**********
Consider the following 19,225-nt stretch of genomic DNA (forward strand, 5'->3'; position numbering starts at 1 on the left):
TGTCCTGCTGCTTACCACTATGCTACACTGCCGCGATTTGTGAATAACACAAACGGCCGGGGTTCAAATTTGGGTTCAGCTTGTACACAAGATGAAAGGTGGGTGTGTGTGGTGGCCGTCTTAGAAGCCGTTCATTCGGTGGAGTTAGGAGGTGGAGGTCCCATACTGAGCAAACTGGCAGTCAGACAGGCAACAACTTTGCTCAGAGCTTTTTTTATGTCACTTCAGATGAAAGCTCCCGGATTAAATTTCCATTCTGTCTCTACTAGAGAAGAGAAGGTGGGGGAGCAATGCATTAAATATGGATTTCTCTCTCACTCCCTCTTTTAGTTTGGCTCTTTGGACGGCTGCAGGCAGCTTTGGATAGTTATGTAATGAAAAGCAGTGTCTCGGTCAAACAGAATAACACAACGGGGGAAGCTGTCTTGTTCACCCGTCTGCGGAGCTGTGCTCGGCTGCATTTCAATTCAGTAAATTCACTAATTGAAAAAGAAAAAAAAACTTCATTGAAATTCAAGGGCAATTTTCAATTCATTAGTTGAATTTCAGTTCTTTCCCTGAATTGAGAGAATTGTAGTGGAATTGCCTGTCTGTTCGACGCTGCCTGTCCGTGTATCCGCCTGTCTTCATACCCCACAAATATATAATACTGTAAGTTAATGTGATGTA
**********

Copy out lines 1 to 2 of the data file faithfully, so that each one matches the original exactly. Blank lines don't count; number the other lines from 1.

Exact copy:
Consider the following 19,225-nt stretch of genomic DNA (forward strand, 5'->3'; position numbering starts at 1 on the left):
TGTCCTGCTGCTTACCACTATGCTACACTGCCGCGATTTGTGAATAACACAAACGGCCGGGGTTCAAATTTGGGTTCAGCTTGTACACAAGATGAAAGGTGGGTGTGTGTGGTGGCCGTCTTAGAAGCCGTTCATTCGGTGGAGTTAGGAGGTGGAGGTCCCATACTGAGCAAACTGGCAGTCAGACAGGCAACAACTTTGCTCAGAGCTTTTTTTATGTCACTTCAGATGAAAGCTCCCGGATTAAATTTCCATTCTGTCTCTACTAGAGAAGAGAAGGTGGGGGAGCAATGCATTAAATATGGATTTCTCTCTCACTCCCTCTTTTAGTTTGGCTCTTTGGACGGCTGCAGGCAGCTTTGGATAGTTATGTAATGAAAAGCAGTGTCTCGGTCAAACAGAATAACACAACGGGGGAAGCTGTCTTGTTCACCCGTCTGCGGAGCTGTGCTCGGCTGCATTTCAATTCAGTAAATTCACTAATTGAAAAAGAAAAAAAAACTTCATTGAAATTCAAGGGCAATTTTCAATTCATTAGTTGAATTTCAGTTCTTTCCCTGAATTGAGAGAATTGTAGTGGAATTGCCTGTCTGTTCGACGCTGCCTGTCCGTGTATCCGCCTGTCTTCATACCCCACAAATATATAATACTGTAAGTTAATGTGATGTA